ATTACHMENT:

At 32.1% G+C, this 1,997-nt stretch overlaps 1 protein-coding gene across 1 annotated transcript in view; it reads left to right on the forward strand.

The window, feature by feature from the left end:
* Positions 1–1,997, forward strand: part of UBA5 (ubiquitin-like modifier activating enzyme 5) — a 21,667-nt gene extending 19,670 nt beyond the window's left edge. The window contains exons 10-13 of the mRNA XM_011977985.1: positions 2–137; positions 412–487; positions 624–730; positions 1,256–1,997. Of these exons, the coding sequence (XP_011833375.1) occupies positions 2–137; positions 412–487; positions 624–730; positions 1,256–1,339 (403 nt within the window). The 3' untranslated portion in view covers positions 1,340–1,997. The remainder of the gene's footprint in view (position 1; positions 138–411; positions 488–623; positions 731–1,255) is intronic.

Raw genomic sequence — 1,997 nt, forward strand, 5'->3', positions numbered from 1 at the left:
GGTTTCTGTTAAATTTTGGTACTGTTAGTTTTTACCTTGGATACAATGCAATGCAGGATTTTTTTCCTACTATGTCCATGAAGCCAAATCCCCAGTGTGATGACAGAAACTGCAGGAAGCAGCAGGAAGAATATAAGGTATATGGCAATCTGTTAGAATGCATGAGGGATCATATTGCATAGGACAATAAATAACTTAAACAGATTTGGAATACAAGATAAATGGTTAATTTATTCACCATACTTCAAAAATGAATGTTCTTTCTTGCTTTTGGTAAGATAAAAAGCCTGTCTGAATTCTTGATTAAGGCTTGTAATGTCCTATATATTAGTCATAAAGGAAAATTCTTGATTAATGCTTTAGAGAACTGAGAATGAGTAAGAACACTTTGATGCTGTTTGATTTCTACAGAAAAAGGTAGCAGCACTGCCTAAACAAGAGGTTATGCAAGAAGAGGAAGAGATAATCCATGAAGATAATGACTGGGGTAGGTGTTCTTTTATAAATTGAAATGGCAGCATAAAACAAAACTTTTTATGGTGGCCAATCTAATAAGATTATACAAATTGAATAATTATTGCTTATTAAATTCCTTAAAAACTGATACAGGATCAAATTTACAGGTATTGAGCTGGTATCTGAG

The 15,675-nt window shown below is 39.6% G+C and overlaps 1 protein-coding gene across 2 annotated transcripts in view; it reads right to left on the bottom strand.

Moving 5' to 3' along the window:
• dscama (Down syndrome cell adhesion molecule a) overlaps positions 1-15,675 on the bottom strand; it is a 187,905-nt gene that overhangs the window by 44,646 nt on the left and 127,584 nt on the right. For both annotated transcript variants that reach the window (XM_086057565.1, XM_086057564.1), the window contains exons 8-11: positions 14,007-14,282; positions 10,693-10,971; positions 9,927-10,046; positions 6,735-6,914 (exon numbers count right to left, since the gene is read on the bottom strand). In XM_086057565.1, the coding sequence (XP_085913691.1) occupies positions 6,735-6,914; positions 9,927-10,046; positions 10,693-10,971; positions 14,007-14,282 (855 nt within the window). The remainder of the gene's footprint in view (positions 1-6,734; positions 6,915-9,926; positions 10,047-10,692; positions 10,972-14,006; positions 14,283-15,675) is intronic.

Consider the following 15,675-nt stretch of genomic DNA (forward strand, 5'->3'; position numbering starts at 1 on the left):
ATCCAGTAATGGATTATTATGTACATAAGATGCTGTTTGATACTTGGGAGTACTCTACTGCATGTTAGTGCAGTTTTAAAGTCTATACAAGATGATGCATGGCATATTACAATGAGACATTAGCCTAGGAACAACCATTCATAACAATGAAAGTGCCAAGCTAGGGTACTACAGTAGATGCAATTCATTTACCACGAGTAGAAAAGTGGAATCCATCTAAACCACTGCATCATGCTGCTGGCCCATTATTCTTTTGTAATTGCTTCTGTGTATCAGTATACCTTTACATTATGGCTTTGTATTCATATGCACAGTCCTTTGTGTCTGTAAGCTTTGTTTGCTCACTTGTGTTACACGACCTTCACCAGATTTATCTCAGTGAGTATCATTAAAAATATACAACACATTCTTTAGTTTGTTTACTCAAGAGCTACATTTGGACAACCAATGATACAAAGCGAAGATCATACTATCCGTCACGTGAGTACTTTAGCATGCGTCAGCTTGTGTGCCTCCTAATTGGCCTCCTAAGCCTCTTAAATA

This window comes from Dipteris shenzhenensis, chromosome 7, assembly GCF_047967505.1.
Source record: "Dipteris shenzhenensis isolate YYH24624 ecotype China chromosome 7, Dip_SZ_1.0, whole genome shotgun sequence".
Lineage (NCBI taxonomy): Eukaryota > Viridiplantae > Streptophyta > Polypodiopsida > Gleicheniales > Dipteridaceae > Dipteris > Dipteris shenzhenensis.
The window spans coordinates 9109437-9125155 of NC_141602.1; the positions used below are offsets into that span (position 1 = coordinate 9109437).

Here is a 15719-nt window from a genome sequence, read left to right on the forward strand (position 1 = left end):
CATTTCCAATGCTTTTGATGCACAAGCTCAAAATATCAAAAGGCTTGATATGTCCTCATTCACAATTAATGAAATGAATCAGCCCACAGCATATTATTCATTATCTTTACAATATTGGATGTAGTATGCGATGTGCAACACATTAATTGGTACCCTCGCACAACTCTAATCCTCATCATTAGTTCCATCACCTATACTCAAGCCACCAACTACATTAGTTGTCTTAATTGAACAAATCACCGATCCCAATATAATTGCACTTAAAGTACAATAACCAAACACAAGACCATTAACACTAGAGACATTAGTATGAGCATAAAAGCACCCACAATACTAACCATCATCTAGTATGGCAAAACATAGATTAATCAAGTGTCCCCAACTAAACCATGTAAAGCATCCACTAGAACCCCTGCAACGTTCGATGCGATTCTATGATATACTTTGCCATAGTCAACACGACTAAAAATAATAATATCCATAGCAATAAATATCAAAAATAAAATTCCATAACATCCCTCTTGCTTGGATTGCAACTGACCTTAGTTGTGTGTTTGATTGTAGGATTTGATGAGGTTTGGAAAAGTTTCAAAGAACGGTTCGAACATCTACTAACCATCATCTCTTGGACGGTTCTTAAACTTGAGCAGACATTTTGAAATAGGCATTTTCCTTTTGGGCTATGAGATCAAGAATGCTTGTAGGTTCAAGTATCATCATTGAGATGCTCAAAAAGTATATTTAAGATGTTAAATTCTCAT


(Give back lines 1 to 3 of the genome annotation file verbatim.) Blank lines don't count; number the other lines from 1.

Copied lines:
At 32.1% G+C, this 1,997-nt stretch overlaps 1 protein-coding gene across 1 annotated transcript in view; it reads left to right on the forward strand.

The window, feature by feature from the left end:
* Positions 1–1,997, forward strand: part of UBA5 (ubiquitin-like modifier activating enzyme 5) — a 21,667-nt gene extending 19,670 nt beyond the window's left edge. The window contains exons 10-13 of the mRNA XM_011977985.1: positions 2–137; positions 412–487; positions 624–730; positions 1,256–1,997. Of these exons, the coding sequence (XP_011833375.1) occupies positions 2–137; positions 412–487; positions 624–730; positions 1,256–1,339 (403 nt within the window). The 3' untranslated portion in view covers positions 1,340–1,997. The remainder of the gene's footprint in view (position 1; positions 138–411; positions 488–623; positions 731–1,255) is intronic.